Visualisation works. Sometimes even instantly, apparently.
  6. There comes a time in life where you have to admit you know better than your parents do. I am never, ever going to listen to my mother again when cooking. Ever. I was peeling potatoes and she convinced me to peel some extra, because “you always need more than you usually do if you’re going to make mashed potatoes.” That turned out to be a big fat lie! We ended up with a huge portion of mashed potatoes each, which my father couldn’t stop complaining about.
    Another thing he couldn’t shut up about was his fried chicken. It was a Thursday, which means market day, and he had seen “the chicken man”, which is always a hint he wants fried chicken. My mother and I totally forgot we had already bought burgers to grill, so eventually we ended up with chicken and burgers. Of course we only realised this after we had started preparing dinner… So in the end I ate a humongous amount of mashed potatoes and an extra burger, while I’m supposed to watch my food!
    Parents, seriously…
  7. My paper wisdom is always wise. Here is what it says this week: I remove the thought of having to live life the way I did yesterday from my mind, and a thousand opportunities for a new life will appear.
    best_wishesSo there you have it. If you want change (I do!), stop falling back into old habits. Stop thinking about everything and you’ll see many more ways to go.
    I hope.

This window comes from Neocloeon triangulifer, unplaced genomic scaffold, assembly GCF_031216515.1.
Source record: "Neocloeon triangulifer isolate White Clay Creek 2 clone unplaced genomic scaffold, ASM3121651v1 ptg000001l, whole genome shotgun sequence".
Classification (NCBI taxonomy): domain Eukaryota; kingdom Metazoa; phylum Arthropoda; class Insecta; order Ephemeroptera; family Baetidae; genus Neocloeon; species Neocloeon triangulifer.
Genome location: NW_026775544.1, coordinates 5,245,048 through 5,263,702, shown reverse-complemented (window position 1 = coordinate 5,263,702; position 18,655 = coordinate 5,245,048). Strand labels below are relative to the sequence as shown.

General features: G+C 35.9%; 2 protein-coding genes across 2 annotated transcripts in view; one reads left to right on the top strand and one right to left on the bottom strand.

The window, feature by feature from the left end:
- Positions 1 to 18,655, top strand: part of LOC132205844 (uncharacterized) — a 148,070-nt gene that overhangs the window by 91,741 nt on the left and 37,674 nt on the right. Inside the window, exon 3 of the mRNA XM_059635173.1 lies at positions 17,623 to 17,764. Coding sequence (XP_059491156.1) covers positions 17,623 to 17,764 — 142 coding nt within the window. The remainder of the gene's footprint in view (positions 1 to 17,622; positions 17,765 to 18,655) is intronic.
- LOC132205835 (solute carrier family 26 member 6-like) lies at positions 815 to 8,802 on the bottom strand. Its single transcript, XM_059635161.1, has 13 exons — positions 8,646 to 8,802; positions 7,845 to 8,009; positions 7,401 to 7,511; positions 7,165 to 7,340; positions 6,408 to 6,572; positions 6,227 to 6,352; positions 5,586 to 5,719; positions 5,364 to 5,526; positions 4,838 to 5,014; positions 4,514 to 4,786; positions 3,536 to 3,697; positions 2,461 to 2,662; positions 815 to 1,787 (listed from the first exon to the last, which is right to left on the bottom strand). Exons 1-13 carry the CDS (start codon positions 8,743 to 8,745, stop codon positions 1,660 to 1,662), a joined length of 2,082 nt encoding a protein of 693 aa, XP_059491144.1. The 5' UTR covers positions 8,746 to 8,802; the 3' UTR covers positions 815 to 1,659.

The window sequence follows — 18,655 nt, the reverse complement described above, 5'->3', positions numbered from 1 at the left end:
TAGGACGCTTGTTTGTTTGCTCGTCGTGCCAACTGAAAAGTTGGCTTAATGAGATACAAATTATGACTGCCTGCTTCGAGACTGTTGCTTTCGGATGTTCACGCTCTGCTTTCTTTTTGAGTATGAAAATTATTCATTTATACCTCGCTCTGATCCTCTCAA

It’s come to my attention that some people think I deliberately choose songs I like for my Earworm Of The Week. I don’t, necessarily. I really pick the ones that I’ve got stuck in my head during the week or that caught my attention somehow.

Here’s one I heard on the radio. It helped lift my spirits during a chaotic week. I hope it does the same for you, if you need it.


12 thoughts on “Sunday Summary”

    1. This was Europe-based, only. I’d move to any (safe) country if I’d have an interesting job there and a prospect of another foreign adventure.

      That is, unless Trump wins, of course. That kicks America off the list immediately ;p

      Liked by 1 person

  1. 1. fun fact: I got my master’ degree With Honours
    It is not only a fun fact. It is an achievement deserving credit 🙂

    2. “The truth lies not in what people tell you, but you find it in what they leave out.” A remotely related point: it seems Highmingway leaves out a lot of stuff, deliberately, in his writing. So I guess it is also a way to seduce minds 🙂

    3. “Thus, life is like taking a walk: you have to keep moving in order to get somewhere, and you can choose what direction to move into, but a lot of factors are external and cannot be controlled. However, whichever decisions you make yourself or whichever are made for you, they’ll always lead you home.”

    Essentially, you are saying life can be modeled as a random process, with mean mu as the direction, and variability sigma to spicy it up.


    1. 1. Thanks 🙂
      2. It’s also a way to manipulate people, putting thoughts in their head they didn’t think of before and which you didn’t state out loud. But it’s fun to detect errors in people’s stories or prick through their bubbly of fake happiness. Never just hear what they say, there’s so much more info hidden inside what they don’t say.
      3. Yea, I kind of give up when talk gets (too) mathematical, sorry. I just meant some things you can decide for yourself and some are decided for you. If that’s what mu and sigma say, too, then I suppose you’re right.


  2. I was particularly struck by point 3 in this list. I hadn’t thought about it quite that way before, but you are right. Life is rather like taking a walk. We don’t choose the starting point, but we do have some, although not unlimited, control over where we finish.

    Incidentally, I like your new header for your blog. Very dramatic!

    Liked by 1 person